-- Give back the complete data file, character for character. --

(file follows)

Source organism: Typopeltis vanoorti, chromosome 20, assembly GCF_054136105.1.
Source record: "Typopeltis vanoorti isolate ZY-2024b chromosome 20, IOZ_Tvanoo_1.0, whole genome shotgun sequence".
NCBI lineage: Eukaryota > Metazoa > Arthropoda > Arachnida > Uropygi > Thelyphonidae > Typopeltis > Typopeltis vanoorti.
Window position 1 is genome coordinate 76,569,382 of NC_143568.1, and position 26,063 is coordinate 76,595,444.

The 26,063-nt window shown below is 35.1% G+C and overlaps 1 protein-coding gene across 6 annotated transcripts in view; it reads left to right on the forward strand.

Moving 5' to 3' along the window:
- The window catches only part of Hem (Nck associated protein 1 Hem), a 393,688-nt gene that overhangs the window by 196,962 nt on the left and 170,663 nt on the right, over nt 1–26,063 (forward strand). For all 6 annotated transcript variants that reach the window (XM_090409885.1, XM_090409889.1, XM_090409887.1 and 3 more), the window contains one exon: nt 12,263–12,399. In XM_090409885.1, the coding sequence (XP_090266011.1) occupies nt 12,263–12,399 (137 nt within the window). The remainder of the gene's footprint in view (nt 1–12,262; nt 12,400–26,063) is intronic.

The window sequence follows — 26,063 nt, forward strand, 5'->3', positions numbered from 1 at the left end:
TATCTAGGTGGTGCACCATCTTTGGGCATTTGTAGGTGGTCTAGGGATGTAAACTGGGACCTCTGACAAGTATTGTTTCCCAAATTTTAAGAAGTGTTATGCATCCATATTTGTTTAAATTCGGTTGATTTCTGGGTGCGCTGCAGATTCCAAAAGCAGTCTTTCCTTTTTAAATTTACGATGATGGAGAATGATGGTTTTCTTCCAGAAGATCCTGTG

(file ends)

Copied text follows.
Source organism: Typopeltis vanoorti, chromosome 20, assembly GCF_054136105.1.
Source record: "Typopeltis vanoorti isolate ZY-2024b chromosome 20, IOZ_Tvanoo_1.0, whole genome shotgun sequence".
NCBI lineage: Eukaryota > Metazoa > Arthropoda > Arachnida > Uropygi > Thelyphonidae > Typopeltis > Typopeltis vanoorti.
Window position 1 is genome coordinate 76,569,382 of NC_143568.1, and position 26,063 is coordinate 76,595,444.

The 26,063-nt window shown below is 35.1% G+C and overlaps 1 protein-coding gene across 6 annotated transcripts in view; it reads left to right on the forward strand.

Moving 5' to 3' along the window:
- The window catches only part of Hem (Nck associated protein 1 Hem), a 393,688-nt gene that overhangs the window by 196,962 nt on the left and 170,663 nt on the right, over nt 1–26,063 (forward strand). For all 6 annotated transcript variants that reach the window (XM_090409885.1, XM_090409889.1, XM_090409887.1 and 3 more), the window contains one exon: nt 12,263–12,399. In XM_090409885.1, the coding sequence (XP_090266011.1) occupies nt 12,263–12,399 (137 nt within the window). The remainder of the gene's footprint in view (nt 1–12,262; nt 12,400–26,063) is intronic.

The window sequence follows — 26,063 nt, forward strand, 5'->3', positions numbered from 1 at the left end:
TATCTAGGTGGTGCACCATCTTTGGGCATTTGTAGGTGGTCTAGGGATGTAAACTGGGACCTCTGACAAGTATTGTTTCCCAAATTTTAAGAAGTGTTATGCATCCATATTTGTTTAAATTCGGTTGATTTCTGGGTGCGCTGCAGATTCCAAAAGCAGTCTTTCCTTTTTAAATTTACGATGATGGAGAATGATGGTTTTCTTCCAGAAGATCCTGTG